Diagnosing Hip Dysplasia in Cats

Hip dysplasia is a deformity of the hip joint, often caused by abnormal development of bone. Until recently, it was believed that cats didn't suffer from hip dysplasia. In fact, cats display fewer symptoms of hip dysplasia than dogs. Since they're smaller, they place less stress on their hip joints and symptoms often don't become as severe. Here's what you should know about feline hip dysplasia and its diagnosis.

Causes of Hip Dysplasia in Cats

Feline hip dysplasia is an inherited condition that causes deformities of the hip joint. In a normal hip, the ball head of the femur, or thigh bone, fits snugly into the socket of the pelvic bone and the joint moves smoothly. In a hip affected by dysplasia, the bones of the joint may be malformed and unable to function properly. Or, the bones may not fit snugly enough together, causing laxity and dysfunction.

Cats aren't born with hip dysplasia symptoms. They develop them over time as the hip deformity causes the cartilage of the joint to deteriorate and osteoarthritis occurs.

Symptoms of Hip Dysplasia in Cats

It can be difficult to determine when your cat is in pain. Cats often don't express pain, and many owners won't notice the symptoms of feline hip dysplasia until the condition is quite advanced. Cats with hip dysplasia may be reluctant to jump, they may move more slowly over time and they may gradually become less active. When symptoms become severe, your cat may begin to limp and may fail to do the things he used to do with ease, such as climb up and down stairs or play.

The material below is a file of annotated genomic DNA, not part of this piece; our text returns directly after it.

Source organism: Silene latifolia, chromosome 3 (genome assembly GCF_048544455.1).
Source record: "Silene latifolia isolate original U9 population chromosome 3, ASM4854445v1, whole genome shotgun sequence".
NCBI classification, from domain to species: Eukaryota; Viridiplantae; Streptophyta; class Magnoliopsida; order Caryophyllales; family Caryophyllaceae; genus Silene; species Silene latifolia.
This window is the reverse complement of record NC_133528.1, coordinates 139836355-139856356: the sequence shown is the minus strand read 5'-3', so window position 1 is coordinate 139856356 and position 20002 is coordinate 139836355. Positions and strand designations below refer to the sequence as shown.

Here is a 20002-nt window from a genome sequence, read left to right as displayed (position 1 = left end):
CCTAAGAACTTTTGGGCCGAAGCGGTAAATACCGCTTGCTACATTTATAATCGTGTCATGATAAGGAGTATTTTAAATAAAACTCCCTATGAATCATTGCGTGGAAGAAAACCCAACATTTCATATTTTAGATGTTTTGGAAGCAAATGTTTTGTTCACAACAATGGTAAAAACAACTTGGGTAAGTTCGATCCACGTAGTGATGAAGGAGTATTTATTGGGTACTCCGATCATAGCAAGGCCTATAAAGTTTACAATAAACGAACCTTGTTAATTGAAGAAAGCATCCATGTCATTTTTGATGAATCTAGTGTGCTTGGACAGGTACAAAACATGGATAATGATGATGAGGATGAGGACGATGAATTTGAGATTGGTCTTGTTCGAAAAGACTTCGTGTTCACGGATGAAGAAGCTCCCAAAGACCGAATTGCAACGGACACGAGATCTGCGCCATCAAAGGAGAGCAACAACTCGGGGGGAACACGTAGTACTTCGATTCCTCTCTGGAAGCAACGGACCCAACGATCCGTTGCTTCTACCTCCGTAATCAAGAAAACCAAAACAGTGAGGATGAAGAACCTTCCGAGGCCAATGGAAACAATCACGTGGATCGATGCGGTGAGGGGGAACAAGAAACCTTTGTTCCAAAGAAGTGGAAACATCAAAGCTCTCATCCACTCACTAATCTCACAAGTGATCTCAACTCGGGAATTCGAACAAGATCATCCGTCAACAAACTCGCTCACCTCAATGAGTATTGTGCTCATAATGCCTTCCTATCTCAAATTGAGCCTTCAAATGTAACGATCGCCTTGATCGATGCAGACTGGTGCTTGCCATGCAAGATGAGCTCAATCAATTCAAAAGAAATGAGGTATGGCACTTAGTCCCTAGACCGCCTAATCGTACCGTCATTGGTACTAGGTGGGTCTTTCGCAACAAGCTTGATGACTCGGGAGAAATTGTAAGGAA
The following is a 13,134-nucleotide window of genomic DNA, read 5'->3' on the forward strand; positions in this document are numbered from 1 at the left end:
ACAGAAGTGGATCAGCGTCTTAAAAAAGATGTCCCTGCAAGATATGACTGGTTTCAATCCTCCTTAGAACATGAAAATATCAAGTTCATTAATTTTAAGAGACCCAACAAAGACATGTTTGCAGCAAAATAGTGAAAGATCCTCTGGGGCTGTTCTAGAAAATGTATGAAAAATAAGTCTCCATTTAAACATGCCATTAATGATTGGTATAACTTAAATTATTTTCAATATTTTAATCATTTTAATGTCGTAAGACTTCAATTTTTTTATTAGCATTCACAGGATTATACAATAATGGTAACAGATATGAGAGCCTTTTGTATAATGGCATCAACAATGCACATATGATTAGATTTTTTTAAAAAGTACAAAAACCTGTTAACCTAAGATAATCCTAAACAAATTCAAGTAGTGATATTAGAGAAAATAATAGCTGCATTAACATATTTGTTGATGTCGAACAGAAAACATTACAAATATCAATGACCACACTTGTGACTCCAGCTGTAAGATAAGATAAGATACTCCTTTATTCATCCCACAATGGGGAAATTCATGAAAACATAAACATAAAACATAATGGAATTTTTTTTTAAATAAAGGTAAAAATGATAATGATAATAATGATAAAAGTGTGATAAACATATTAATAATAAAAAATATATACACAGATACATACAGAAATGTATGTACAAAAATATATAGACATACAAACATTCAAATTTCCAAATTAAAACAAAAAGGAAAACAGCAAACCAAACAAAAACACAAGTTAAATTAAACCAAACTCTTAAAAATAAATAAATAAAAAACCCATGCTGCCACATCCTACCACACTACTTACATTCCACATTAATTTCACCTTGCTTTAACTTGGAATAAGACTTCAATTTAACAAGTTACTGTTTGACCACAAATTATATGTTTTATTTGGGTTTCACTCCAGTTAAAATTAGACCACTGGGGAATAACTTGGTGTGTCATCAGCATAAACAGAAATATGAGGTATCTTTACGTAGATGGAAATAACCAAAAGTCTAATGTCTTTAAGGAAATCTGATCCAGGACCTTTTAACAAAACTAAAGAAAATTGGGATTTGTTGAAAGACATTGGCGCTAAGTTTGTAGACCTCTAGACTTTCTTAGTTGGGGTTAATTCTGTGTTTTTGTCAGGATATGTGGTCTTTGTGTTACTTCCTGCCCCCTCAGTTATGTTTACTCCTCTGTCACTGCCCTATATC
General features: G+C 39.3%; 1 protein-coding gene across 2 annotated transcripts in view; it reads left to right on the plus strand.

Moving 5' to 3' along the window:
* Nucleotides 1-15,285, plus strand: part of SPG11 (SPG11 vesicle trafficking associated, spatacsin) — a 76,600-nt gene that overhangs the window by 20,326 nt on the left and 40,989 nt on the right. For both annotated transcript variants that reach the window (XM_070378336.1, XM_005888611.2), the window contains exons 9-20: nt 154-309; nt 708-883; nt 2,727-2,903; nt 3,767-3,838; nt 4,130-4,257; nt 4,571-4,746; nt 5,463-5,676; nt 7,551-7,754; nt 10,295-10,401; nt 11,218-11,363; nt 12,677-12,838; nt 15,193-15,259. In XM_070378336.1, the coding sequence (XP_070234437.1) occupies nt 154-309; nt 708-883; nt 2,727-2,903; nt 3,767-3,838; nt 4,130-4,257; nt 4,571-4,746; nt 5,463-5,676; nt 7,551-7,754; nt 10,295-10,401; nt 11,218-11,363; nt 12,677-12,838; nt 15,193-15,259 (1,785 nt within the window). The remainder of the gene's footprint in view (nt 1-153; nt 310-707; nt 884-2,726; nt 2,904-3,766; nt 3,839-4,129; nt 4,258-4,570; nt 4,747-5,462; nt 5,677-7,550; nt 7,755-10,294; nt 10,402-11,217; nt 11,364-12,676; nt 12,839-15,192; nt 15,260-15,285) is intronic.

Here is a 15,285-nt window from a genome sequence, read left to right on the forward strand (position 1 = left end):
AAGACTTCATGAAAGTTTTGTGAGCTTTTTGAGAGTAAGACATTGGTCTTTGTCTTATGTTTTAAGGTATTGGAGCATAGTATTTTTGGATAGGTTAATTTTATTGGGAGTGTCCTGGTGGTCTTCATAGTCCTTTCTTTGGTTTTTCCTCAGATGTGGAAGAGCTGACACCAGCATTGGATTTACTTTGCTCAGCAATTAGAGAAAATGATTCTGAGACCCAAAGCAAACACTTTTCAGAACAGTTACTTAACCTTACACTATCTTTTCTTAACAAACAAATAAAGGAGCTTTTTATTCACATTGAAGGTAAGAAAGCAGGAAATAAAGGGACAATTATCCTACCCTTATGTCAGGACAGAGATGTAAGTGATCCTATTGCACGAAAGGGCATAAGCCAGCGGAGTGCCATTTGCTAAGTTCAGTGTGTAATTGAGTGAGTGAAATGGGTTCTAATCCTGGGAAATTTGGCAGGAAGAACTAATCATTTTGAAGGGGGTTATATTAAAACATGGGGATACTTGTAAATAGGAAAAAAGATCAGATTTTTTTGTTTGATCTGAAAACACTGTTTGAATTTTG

The symptoms of hip dysplasia in cats often don't become as severe as the symptoms of the same condition in dogs, because cats are smaller and more agile. Some cats never show symptoms of hip dysplasia. Many cats are diagnosed with hip dysplasia by accident, after they're X-rayed for other reasons.

Diagnosing and Treating Hip Dysplasia in Cats

Your veterinarian should be able to diagnose hip dysplasia with an X-ray of the hips. Deformities and abnormalities of the joint are usually quite visible on X-rays. 

Many cats don't suffer from severe hip dysplasia symptoms and may not be deemed to need treatment for the condition. If your cat's hip dysplasia symptoms become severe, and your cat is experiencing lameness and discomfort, anti-inflammatory and pain medications can help relieve his discomfort. If your cat is overweight, encouraging him to lose weight can help take stress off the joint and relieve the symptoms of hip dysplasia. Cats who have trouble moving should be kept indoors, where it's safer, and exercise should be restricted to lessen the severity of their symptoms.

In cats with severe hip dysplasia, a surgery known as femoral head and neck excision arthroplasty can remove the damaged tissue. This surgery has a high success rate and those cats who have it usually regain full use of the affected hip.